• Strauss D and Shavelle R (1998). Life expectancy of persons with chronic disabilities. J Insur Med. 30 (2): 96-108. Summary: The life expectancy is an important summary measure of an individual's prognosis for survival. The life table is the preferred method for computing life expectancies, but it is not always feasible. We show that for several chronic disabilities, the logarithms of the age-specific mortality ratios (relative to the general population) decline linearly with age, reaching parity at age 85 or older. This, combined with a standard modeling of an individual's current mortality rate, yields a set of age-specific mortality rates that can be used to produce a "customized" life table. The life expectancy is then immediately available. In a series of empirical comparisons the method performed better than an assumption of constant excess death rate (EDR), and much better than one of constant mortality ratio (MR). The method may be useful for a variety of non-progressive disabilities, such as cerebral palsy and injuries of the brain or spinal cord. Department of Statistics, University of California, Riverside 92521, USA.

    • Rish BL, Dilustro JF, Salazar AM, Schwab KA and Brown HR (1997). Spinal cord injury: a 25-year morbidity and mortality study. Mil Med. 162 (2): 141-8. Summary: The morbidity and mortality occurring during 25 years following spinal cord injury were analyzed. A cohort of 230 patients was selected from the Vietnam Head and Spinal Cord Injury Study Registry meeting the following criteria: (1) survival beyond triage (72 hours); (2) significant myelopathy; and (3) availability of medical records. The military and Veteran's Hospital medical records were compiled and reviewed. Additional death records were obtained from the Department of Veterans Affairs pension office. The major morbidity problems continue to be sepsis related to genitourinary and decubiti sequelae. Psychosocial maladjustment and substance abuse were prevalent and created heavy health care demand. The most frequent cause of death was sepsis. Suicide in the paraplegic group occurred at a rate exceeding by 10 times the frequency reported for uninjured peers. Survival after 5 years approached but never reached the rate established for uninjured peers. Department of Neurosurgery, Eastern Virginia Medical School, Norfolk, VA, USA.

  3. #3
    Super Moderator Sue Pendleton's Avatar
    Join Date
    Jul 2001
    Wisconsin USA
    The newest figures available have the number of SCIs per year going up as the population grows. See sources at the bottom. Sorry but I don't do death statistics.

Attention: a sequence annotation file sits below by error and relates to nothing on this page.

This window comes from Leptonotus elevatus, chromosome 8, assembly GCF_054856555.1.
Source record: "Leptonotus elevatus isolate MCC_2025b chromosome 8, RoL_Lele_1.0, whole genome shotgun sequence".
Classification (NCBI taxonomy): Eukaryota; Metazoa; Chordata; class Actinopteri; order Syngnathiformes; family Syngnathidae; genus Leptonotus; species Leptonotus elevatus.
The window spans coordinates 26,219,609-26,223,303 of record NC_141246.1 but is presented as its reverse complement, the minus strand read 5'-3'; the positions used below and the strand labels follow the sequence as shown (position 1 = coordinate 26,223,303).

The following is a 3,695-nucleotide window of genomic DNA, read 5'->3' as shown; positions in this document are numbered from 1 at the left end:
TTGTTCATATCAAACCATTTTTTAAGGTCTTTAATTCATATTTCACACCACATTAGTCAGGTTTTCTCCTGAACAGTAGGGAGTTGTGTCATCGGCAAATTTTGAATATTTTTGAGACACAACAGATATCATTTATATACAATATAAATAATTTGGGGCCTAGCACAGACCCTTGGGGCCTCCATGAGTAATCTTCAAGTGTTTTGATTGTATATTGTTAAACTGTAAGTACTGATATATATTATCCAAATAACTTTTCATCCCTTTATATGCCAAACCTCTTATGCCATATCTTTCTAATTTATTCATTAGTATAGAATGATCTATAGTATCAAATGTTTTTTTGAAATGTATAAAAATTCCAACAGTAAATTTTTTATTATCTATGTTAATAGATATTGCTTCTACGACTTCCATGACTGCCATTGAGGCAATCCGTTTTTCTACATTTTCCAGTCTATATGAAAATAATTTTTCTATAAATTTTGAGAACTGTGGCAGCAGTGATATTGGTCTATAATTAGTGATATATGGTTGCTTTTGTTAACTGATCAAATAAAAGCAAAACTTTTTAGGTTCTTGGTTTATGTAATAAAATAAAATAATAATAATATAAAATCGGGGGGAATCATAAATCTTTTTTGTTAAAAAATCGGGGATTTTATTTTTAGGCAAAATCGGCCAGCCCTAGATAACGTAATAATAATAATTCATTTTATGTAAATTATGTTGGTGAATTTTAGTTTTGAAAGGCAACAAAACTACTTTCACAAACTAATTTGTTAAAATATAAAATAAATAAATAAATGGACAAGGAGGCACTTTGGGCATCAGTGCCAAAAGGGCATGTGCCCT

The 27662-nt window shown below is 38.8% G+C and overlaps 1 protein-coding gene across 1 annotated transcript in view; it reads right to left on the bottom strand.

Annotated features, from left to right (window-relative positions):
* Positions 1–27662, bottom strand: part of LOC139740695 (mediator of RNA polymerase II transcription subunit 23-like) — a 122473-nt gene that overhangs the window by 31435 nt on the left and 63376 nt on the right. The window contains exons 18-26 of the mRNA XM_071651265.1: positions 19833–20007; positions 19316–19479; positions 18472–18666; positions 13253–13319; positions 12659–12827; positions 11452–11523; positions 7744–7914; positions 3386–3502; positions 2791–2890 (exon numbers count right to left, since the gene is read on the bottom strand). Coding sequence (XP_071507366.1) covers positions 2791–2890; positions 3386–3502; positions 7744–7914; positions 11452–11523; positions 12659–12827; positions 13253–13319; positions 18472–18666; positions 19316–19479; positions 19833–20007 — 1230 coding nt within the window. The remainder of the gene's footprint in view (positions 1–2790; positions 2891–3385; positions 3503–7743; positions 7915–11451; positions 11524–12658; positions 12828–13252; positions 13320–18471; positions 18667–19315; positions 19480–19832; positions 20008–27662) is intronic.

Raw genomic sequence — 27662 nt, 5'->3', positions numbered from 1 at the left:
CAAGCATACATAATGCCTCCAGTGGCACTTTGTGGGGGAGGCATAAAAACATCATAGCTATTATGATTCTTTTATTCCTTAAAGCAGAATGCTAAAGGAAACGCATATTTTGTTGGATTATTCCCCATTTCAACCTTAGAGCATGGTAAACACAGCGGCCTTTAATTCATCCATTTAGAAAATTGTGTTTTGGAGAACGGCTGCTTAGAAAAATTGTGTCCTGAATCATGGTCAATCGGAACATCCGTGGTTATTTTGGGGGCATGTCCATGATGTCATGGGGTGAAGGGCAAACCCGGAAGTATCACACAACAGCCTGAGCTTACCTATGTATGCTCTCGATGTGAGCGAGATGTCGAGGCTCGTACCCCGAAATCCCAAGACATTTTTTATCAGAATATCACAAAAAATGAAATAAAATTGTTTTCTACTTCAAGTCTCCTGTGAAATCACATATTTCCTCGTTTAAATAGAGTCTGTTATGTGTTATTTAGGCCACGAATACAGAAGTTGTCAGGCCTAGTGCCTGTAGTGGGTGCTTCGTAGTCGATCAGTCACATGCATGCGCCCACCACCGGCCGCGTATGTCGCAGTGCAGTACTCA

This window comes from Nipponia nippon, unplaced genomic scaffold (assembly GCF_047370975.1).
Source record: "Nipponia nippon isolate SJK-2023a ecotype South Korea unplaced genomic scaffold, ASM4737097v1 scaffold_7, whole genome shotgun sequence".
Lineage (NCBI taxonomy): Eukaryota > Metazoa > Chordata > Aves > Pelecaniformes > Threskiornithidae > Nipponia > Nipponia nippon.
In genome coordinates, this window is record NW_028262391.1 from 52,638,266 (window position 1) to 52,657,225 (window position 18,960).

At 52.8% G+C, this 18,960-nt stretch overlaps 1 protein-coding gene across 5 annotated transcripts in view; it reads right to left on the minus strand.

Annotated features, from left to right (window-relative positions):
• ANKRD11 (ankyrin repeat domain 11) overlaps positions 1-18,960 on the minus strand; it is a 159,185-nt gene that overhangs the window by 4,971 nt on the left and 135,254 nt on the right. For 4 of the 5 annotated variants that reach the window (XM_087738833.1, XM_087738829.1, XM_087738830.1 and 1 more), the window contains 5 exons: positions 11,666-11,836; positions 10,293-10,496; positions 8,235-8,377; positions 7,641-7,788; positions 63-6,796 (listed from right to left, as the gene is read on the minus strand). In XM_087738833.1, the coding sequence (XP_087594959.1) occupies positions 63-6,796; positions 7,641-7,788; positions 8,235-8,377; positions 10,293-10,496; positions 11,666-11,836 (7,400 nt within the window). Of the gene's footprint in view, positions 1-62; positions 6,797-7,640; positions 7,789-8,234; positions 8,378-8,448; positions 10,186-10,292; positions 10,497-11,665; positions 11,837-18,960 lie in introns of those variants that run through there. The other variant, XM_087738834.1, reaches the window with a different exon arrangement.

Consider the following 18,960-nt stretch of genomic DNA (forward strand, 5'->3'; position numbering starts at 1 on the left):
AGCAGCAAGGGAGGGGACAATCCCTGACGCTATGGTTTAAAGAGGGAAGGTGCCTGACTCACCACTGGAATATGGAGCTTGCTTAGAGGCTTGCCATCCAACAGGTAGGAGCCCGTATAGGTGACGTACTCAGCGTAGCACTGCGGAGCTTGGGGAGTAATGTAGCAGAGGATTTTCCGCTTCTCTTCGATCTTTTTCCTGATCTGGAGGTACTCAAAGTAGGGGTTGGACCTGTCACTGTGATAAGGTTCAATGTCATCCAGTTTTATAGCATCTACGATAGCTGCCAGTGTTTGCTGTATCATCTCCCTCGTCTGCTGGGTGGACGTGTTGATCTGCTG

posted May 18, 2002 11:01 PM
    Numbers used by Quest For Cure (2001)


    There are currently 450,000 Americans living with a spinal cord injury. (1)
    (This comes to a prevalence rate of 1,600 per million not the 721 to 906 from the data collected in the 1970s by the model systems. I got this by working backwards--281.4 (millions) times 1600 = 450,240.)

    Population of the 50 States and the District of Columbia for April 2000 was 281,421,906. (7)

    The cost to maintain the health, accessibility to the community abilities and other direct costs associated with these chronic injuries is approximately $25,213 (2) annually depending on level of injury. This yearly charge comes to $11,345,850,000. This is solely for direct costs related to the injury of the people injured.

    Another 13,064 people became injured during the last year that figures are available for--1997 (3). The average first year costs for those newly injured, to include initial hospitilization, rehabilitation, home modifications and durable medical equipment such as wheelchairs, is just over $244,000 each(4). This adds another $3,187,616,000 to the national aggregate bill. At this point we are at $14,533,466,000. for one condition, one disability, spinal cord injury.

    Indirect costs from loss of productive employment due to unemployment, reduced employment or variations in employment based on level or severity of injury average $13,000 annually(5). Another astounding loss to the nation of $5,850,000,000. is added to the above figures.

    Without even addressing the loss of family cohesion, social contacts, loss of other family members' income for caring for the injured individuals, this nation is suffering a yearly drain of economic proportions equal to $ 20,383,466,000. This is equal to the entire budget of the National Institutes of Health! (6)

    1 American Association of Neurological Surgeons. Copy write 1998-2001, inclusive.

    2 Spinal Cord Injury-An Analysis of Medical and Social Costs. Berkowitz, et al.; Demos Medical Publishing, NYC NY, 10016. Page 107

    3 HCUPnet, Health Care Cost and Utilization Project. Agency for Health Care Research and Quality, Rockville, MD.

    4 Spinal Cord Injury-An Analysis of Medical and Social Costs. Berkowitz, et al.; Demos Medical Publishing, NYC NY, 10016. Page 107.

    5 Spinal Cord Injury-An Analysis of Medical and Social Costs. Berkowitz, et al.; Demos Medical Publishing, NYC NY, 10016. Page 107.

    6 The Scientist 15[2]:1, Jan. 22, 2001

    7 Source: U.S. Department of Commerce, U.S. Census Bureau. Internet Release date: December 28, 2000.